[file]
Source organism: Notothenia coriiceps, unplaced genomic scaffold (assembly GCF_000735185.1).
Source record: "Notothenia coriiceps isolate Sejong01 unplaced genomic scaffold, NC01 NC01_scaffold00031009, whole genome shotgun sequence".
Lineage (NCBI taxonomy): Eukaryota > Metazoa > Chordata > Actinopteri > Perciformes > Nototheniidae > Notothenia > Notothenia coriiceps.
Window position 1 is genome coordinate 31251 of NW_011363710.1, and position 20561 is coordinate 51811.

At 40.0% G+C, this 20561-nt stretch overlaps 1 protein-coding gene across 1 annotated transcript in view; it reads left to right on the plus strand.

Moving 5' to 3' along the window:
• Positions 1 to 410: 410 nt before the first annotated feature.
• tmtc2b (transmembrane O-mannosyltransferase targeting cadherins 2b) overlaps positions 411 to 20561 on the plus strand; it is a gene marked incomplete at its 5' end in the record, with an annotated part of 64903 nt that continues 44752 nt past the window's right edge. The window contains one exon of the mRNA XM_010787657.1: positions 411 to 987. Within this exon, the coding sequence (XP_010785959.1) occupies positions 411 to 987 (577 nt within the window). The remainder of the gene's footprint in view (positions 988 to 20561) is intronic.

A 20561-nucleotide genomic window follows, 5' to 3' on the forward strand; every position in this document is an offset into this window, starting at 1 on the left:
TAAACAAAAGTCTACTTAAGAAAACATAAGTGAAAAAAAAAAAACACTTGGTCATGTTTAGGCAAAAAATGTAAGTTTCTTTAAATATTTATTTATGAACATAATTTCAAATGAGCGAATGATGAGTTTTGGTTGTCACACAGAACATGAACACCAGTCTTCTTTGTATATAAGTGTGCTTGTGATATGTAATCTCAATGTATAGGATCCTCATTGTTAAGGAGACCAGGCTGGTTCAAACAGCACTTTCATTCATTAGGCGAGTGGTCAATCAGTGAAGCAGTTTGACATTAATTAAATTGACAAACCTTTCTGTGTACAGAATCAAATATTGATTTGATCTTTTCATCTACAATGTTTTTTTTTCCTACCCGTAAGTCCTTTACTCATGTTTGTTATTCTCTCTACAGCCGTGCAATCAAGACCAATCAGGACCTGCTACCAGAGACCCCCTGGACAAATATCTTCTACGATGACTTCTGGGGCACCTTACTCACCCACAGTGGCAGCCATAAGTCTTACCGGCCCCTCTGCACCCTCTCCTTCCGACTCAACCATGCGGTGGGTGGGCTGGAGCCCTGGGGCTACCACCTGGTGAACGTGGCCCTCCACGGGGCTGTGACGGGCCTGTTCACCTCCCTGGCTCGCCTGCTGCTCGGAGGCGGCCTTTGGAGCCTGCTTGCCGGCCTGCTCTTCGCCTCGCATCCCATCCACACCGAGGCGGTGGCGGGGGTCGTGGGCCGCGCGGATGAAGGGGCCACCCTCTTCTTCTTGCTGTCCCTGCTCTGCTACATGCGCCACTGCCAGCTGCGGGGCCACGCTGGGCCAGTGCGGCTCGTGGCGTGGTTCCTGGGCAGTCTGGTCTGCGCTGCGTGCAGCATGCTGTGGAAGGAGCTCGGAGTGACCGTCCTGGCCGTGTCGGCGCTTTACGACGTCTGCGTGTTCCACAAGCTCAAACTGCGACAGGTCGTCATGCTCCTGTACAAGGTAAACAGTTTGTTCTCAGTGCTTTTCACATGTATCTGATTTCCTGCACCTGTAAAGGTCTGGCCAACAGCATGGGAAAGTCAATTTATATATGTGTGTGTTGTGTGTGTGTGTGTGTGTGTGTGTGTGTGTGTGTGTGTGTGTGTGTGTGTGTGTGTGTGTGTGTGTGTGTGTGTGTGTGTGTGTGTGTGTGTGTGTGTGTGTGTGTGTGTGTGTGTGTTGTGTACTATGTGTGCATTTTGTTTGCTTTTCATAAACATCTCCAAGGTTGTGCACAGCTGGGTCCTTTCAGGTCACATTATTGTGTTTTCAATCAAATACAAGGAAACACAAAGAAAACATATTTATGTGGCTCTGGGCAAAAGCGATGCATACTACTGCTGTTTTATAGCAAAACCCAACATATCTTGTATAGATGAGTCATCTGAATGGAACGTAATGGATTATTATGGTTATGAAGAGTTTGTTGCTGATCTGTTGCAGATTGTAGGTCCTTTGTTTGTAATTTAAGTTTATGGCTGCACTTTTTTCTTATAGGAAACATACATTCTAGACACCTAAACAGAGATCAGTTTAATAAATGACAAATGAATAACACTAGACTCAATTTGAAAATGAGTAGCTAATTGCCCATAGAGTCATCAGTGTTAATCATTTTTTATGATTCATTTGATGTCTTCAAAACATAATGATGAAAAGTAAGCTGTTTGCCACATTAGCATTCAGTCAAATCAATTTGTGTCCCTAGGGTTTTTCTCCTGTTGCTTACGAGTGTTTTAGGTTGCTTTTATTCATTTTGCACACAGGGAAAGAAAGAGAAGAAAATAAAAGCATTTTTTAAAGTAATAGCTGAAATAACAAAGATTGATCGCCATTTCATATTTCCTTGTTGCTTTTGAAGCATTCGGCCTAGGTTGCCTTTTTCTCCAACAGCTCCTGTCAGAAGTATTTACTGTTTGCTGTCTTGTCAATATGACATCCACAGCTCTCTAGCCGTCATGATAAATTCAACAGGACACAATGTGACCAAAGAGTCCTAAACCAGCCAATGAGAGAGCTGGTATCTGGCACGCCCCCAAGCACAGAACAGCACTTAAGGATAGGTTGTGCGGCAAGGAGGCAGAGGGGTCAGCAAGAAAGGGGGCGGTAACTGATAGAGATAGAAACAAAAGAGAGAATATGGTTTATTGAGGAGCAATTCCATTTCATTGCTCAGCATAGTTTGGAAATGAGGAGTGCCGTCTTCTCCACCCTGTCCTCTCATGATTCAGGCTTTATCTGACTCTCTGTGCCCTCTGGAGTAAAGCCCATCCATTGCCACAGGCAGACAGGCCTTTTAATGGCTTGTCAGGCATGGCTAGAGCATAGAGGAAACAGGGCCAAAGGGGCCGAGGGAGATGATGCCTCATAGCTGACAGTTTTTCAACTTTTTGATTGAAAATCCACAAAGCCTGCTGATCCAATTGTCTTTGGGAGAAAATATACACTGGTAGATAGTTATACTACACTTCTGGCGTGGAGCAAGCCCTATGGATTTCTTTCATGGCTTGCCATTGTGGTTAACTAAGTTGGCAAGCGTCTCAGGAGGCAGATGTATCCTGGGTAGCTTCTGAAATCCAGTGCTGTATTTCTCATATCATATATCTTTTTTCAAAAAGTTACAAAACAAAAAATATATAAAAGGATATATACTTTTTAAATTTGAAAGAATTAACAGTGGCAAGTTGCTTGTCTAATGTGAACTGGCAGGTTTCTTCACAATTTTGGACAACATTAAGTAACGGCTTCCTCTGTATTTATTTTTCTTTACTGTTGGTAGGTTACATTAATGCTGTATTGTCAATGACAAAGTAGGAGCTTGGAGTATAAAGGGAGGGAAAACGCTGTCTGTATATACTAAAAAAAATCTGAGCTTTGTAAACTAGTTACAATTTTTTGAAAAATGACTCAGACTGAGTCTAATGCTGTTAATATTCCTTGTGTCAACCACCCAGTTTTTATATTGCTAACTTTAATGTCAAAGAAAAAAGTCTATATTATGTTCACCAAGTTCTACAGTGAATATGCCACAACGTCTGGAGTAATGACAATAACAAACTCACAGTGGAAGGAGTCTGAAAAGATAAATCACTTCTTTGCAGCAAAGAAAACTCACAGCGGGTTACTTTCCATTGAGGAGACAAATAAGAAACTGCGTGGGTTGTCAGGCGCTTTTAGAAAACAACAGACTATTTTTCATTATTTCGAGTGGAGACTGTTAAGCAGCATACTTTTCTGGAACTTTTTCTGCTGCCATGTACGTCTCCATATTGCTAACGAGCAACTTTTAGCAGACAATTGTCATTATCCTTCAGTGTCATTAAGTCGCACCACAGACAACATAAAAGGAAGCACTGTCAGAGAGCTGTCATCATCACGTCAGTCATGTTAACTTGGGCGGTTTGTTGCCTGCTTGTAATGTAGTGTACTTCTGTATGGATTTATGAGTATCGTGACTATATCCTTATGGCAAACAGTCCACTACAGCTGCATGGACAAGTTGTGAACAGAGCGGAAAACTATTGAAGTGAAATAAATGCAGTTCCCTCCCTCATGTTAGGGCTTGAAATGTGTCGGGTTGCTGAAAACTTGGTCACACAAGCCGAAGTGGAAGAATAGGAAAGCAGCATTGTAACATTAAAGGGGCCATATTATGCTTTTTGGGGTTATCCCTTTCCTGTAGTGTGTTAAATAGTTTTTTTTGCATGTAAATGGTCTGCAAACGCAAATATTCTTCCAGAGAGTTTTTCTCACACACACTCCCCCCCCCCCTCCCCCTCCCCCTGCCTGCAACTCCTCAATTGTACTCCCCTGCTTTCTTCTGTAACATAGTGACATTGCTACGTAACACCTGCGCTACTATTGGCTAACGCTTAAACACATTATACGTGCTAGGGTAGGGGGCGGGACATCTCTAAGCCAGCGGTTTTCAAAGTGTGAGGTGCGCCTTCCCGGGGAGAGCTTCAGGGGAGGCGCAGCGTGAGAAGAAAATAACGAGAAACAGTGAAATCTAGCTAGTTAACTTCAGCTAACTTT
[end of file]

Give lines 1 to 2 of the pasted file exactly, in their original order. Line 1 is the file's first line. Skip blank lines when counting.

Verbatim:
Source organism: Notothenia coriiceps, unplaced genomic scaffold (assembly GCF_000735185.1).
Source record: "Notothenia coriiceps isolate Sejong01 unplaced genomic scaffold, NC01 NC01_scaffold00031009, whole genome shotgun sequence".